Human resources is an area where women excel and if you are already employed in this field, this would be the perfect pivot for you. All large organizations, including government entities, need someone to recruit and hire employees, manage benefits and compensation, and resolve personnel issues. A government position would require you to manage many of the same things, while also dealing with the intricacies of government rules for hiring, benefits, and compensation. With a non-profit organization, your challenge would be to find and hire talented people at the lower salaries usually offered by non-profits.

Excellent people skills, as well as attention to detail, are a must for this position. How better to help make a difference than by making sure the organization has the best talent running the business?

The national average salary is about $62,000.

5 Public Relations Consultant

While this is a less traditional role for MPA graduates, if you are already in the field of communications or marketing, this is a natural transition for you. Instead of marketing a specific product, you would be coordinating the communications of an organization. This position is needed for all sectors, but if you are interested in making a difference, you might focus on nonprofits or government positions.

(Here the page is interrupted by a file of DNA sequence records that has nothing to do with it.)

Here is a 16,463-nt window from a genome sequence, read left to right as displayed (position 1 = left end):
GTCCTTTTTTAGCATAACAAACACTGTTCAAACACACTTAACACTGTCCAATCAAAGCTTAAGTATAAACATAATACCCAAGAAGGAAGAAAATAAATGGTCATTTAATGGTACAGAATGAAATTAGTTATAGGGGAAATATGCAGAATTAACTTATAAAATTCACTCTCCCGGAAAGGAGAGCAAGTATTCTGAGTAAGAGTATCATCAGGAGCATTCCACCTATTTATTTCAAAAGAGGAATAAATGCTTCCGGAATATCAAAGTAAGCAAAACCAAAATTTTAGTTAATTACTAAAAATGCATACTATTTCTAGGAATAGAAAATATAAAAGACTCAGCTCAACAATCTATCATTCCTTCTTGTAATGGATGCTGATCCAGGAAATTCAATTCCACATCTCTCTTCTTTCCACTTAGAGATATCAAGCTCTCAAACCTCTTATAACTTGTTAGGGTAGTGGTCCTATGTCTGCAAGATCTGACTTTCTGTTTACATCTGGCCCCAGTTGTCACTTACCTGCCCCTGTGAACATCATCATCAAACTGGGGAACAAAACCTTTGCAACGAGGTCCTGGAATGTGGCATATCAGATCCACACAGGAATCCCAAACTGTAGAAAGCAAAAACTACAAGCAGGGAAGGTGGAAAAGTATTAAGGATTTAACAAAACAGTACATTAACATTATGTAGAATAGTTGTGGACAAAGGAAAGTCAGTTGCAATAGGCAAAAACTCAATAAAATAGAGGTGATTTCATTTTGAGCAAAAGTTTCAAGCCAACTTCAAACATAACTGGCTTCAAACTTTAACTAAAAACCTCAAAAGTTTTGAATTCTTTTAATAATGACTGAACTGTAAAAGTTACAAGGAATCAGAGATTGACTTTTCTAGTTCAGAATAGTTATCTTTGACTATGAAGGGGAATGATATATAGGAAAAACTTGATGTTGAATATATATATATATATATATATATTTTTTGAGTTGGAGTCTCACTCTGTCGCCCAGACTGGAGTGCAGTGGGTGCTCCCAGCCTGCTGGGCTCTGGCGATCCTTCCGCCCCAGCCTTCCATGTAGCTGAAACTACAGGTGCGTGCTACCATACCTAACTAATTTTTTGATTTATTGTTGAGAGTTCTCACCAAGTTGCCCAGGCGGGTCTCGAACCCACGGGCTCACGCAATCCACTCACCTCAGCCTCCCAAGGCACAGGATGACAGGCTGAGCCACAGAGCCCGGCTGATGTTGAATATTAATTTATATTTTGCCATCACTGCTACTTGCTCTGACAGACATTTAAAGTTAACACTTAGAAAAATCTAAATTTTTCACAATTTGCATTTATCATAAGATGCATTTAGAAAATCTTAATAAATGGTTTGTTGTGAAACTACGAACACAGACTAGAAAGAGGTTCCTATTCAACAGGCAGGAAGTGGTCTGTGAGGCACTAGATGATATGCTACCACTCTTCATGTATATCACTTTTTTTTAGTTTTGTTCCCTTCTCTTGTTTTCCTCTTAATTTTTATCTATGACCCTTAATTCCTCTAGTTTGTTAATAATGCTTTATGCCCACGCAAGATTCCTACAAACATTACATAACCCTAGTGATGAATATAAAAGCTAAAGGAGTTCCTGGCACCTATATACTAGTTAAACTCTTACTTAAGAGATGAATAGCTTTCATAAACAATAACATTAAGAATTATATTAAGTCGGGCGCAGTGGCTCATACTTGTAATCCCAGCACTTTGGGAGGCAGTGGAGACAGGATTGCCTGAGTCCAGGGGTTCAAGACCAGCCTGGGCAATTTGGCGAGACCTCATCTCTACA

You will coordinate communications between the public and your organization, positively affecting the public’s perception. Daily tasks could include writing press releases, organizing media coverage, and planning public events or fundraisers. Strong social media skills are a must in today’s always connected society.

The median entry-level salary is about $38,000.

As a student, you may never have considered earning a degree in public administration. However, if you are looking for more meaning in your career or a way to give back to your community, this might be the perfect career path for you. Adding the additional skills you develop while earning the degree to your current experience, you could excel in any one of these fulfilling careers. .

By Valeria Jocums.


About the Author

Guest Coach

The Campus Career Coach accepts contributor content from a variety of authors, career coaches and other content providers. All contributor content is reviewed to make sure it provides real answers to career questions! Please contact esmith@gradleaders.com if you're interested in being a contributor!

Posted in: Career Exploration, Contributor Content
Tags: , , ,


Comments are closed.